SUNY Chancellor James Malatras was then called onto the stage, to begin the official installation of McInnis as President of Stony Brook University. Inviting Staller to join him, he placed around her neck the University Seal, presenting McInnis to the audience as the sixth president of Stony Brook University, which resulted in a standing ovation in response.

SUNY Chancellor Malatras said, Students from New York and around the globe have come to Stony Brook University for a world-class education that has been built up for nearly 65 years. It has facilitated groundbreaking research, launched successful careers in a wide variety of fields, and propelled students to greater social mobility, and Dr. Maurie McInnis is the right leader at the right time who is well positioned to take this university to new levels of excellence. Today, the entire SUNY family celebrates the inauguration of President McInnis and under her focused and steadfast leadership we look forward to the future of this university community.”

Alumni Association president Ahmed Belazi then spoke to round out the ceremony, which was concluded with another performance by the Amityville American Legion Pipe Band.

Also in attendance were Jim and Marilyn Simons, co-chairs of the Simons Foundation; Brad Walker, commissioner of the America East Conference; Bruce Stillman, president and CEO of Cold Spring Harbor Laboratory; SUNY Board of Trustees member Keith Landa. University executive leadership on the platform party included Provost and Executive Vice President Paul Goldbart; Executive Vice President for Health Sciences Harold Paz and Chief Deputy to the President and Sr. Vice President for Government and Community Relations, Judy Greiman as well as several other university officers.

McInnis concluded her address by promising that the faculty, staff and students at Stony Brook will define the next generation of discovery.

“That is my goal, and my honor as the President of one of the most innovative public research universities in the world: to ensure that Stony Brook University is leading the way, serving our community, and tackling the global challenges that face us in the coming century,” she said.

“This is the work that we’ll set out to do, together, in the next decade. And, I look forward to seeing all we can achieve. The moment is upon us, Seawolves. Let’s answer the call to greatness.”


During the week-long Inauguration celebration, symposia were offered in which President McInnis took part or was a featured speaker, including:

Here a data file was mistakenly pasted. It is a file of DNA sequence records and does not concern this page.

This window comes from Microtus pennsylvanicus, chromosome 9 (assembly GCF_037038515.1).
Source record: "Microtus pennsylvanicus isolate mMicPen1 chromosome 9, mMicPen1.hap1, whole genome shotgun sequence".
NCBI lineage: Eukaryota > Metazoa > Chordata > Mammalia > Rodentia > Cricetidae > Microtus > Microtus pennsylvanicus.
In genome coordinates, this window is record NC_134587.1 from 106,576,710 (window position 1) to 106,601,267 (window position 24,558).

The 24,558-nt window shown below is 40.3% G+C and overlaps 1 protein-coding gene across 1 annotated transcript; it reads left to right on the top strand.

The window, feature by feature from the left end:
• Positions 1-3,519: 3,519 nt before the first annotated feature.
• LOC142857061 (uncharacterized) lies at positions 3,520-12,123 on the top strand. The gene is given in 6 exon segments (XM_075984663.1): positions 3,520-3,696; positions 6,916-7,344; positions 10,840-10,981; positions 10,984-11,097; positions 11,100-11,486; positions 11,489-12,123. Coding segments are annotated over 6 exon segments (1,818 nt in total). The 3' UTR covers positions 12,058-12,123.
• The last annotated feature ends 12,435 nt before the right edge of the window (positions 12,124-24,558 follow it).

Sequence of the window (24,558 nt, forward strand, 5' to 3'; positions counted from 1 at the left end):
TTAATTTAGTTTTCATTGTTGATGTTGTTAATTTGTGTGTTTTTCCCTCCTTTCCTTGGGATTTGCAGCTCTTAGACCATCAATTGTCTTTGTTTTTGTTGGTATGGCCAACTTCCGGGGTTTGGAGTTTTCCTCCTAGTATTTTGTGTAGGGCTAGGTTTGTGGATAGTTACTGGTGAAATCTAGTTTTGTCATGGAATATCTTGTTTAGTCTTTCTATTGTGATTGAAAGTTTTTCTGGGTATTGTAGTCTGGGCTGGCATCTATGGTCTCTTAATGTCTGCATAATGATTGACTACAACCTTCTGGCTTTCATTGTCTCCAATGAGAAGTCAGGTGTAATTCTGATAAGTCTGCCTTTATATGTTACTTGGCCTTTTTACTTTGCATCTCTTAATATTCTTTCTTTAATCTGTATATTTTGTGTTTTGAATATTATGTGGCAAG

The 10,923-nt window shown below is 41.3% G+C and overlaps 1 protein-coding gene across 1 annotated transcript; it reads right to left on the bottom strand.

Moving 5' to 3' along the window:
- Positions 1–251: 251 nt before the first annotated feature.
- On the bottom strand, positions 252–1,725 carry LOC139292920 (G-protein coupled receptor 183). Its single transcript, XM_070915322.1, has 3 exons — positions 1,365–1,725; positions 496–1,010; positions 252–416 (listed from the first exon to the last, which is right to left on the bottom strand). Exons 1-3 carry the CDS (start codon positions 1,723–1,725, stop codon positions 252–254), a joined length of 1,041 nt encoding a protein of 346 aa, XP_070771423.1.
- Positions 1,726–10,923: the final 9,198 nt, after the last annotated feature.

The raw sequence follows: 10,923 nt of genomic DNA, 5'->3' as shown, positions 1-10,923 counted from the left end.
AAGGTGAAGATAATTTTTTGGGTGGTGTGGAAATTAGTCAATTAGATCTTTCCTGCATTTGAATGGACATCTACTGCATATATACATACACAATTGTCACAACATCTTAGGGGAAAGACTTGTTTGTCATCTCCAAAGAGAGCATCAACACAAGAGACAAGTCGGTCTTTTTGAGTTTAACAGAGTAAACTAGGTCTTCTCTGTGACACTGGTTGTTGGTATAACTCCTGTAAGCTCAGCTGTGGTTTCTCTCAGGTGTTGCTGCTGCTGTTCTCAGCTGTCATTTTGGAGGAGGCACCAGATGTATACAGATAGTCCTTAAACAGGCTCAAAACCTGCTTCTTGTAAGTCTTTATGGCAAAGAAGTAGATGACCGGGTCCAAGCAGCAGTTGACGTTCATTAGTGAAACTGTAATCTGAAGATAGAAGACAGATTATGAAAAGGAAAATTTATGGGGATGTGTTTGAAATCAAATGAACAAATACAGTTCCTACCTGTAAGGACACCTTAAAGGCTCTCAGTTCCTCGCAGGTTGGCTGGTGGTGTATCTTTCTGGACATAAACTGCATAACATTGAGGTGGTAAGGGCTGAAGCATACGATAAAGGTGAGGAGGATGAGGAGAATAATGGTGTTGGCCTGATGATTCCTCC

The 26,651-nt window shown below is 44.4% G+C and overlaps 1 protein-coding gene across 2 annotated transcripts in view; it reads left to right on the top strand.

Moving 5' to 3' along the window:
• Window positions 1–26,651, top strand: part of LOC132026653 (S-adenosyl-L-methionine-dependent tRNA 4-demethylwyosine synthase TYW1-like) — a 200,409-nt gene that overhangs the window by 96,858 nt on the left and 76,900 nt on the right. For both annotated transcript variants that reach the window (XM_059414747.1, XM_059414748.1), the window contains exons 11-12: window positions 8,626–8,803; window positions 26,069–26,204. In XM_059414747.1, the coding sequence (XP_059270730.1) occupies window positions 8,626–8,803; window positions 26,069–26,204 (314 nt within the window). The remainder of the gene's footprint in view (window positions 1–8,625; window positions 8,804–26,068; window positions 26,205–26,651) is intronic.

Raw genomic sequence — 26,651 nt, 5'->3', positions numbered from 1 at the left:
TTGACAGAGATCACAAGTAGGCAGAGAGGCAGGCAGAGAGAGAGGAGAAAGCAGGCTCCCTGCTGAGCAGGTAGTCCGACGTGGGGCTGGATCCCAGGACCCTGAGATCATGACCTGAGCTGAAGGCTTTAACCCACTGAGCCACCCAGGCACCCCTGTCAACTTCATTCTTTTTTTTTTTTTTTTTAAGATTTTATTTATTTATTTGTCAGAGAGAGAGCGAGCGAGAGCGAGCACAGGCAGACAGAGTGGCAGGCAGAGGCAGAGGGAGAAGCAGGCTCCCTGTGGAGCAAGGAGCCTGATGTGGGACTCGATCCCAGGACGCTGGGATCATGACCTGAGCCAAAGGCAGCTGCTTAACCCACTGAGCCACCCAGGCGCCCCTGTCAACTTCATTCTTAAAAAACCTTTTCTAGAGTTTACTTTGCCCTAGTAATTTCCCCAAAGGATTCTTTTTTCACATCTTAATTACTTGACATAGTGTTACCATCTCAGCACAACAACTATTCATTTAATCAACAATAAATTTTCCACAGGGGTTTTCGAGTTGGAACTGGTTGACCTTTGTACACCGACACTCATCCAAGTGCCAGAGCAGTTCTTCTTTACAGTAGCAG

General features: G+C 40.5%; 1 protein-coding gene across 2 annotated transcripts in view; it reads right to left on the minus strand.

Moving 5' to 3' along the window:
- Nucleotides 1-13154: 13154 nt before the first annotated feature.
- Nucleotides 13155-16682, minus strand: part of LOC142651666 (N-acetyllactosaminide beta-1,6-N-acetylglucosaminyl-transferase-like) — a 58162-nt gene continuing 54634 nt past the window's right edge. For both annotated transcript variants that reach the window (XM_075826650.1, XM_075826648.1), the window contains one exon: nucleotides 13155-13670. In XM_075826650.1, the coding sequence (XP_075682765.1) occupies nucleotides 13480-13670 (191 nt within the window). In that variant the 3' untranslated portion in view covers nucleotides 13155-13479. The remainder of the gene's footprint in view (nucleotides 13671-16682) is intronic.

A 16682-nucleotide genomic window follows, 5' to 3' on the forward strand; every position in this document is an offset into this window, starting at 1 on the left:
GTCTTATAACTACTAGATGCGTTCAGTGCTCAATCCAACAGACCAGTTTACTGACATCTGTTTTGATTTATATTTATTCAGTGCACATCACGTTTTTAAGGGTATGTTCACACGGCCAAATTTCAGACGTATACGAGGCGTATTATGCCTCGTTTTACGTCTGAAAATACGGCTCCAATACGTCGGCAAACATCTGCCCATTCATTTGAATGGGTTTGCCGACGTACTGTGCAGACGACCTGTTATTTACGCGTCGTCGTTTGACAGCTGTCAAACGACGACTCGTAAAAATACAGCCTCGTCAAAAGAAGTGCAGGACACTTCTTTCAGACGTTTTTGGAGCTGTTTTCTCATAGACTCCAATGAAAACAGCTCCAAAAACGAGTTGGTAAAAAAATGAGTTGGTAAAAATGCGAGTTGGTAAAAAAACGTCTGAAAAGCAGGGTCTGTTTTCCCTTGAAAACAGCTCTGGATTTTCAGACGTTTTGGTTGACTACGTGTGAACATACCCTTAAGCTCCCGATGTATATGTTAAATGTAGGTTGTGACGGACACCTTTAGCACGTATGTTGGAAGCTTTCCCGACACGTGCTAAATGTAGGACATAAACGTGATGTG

• Health Education and Healthcare Disparities — A Critical Look at an Interdisciplinary Approach to Diversity, Equity, and Inclusion. “In 2021, we must continue to adapt and enhance our medical enterprise for a new era,” she said.
  • “The Shadow of Slavery in American Public Life” — President McInnis’ University Senate Inaugural Presidential Lecture. “Humanists like myself have been resistant to change, yet we have an opportunity to engage far beyond the walls of academia in a moment when our voices and our interventions are more needed than ever,” she said. The lecture was brought to life in an exhibit curated by McInnis in the Wang Center entitled, “To Be Sold: Virginia and the American Slave Trade” — a series of illustrations and paintings that examines the American slave trade before the Civil War through the works of British artist Eyre Crowe — is based on her bookSlaves Waiting for Sale: Abolitionist Art and the American Slave Trade (University of Chicago Press, 2012).
  • Tackling Inequality in Higher Education: Past & Present — This symposium was curated to illuminate the historical context and lasting impacts of inequities in students’ preparedness, resources, and access to college and graduate school. “The need for systemic change and a renewed commitment to racial equality is abundantly clear,” said McInnis.” This challenge is ours to meet, and to do that we will need to both rely on and support the dedicated, interdisciplinary scholarship that can lead the way toward equality on the university campus.

Activities that took place to round out Inauguration Day included Stony Brook’s Homecoming football game and barbecue; an Art Crawl in the Charles B. Wang Center and the Paul W. Zuccaire Gallery; a ribbon cutting to commemorate the newly relocated UNITICultural Center (United Nationalities in Transcending Ideologies); and the premiere of “Alan Cumming Is Not Acting His Age” at the Staller Center.

Video: g

Editor’s Notes:

Multimedia assets courtesy of Stony Brook University.

High-resolution photos available upon request.

Additional, exclusive quotes are available by request.

The full text of President Maurie McInnis’ remarks can be found here.


About Stony Brook University

Stony Brook University, widely regarded as a SUNY flagship, is going far beyond the expectations of today’s public universities. With more than 26,000 students, 2,700 faculty members, nearly 200,000 alumni, an academic medical center and 18 NCAA Division I athletic programs, it is one of only four University Center campuses in the State University of New York (SUNY) system. The University embraces its mission to provide comprehensive undergraduate, graduate, and professional education of the highest quality, and has been ranked among the top 35 public universities in the nation by U.S. News & World Report. Fostering a commitment to academic research and intellectual endeavors, Stony Brook’s membership in the Association of American Universities (AAU) places it among the top 65 research institutions in North America. The University’s distinguished faculty have earned esteemed awards such as the Nobel Prize, Pulitzer Prize, Indianapolis Prize for animal conservation, Abel Prize and the inaugural Breakthrough Prize in Mathematics. Part of the management team of Brookhaven National Laboratory of the U.S. Department of Energy, Stony Brook is one of only eight universities that has a role in running a national laboratory. Providing economic growth for neighboring communities and the wider geographic region, the University totals an impressive $7.23 billion in increased economic output on Long Island. Follow us on Facebook ( and Twitter(@stonybrooku).

Related Posts

Add comment

This site uses Akismet to reduce spam. Learn how your comment data is processed.

Subscribe to News

Get the latest word on Stony Brook news, discoveries and people.


Get the latest word on Stony Brook news,
discoveries and people.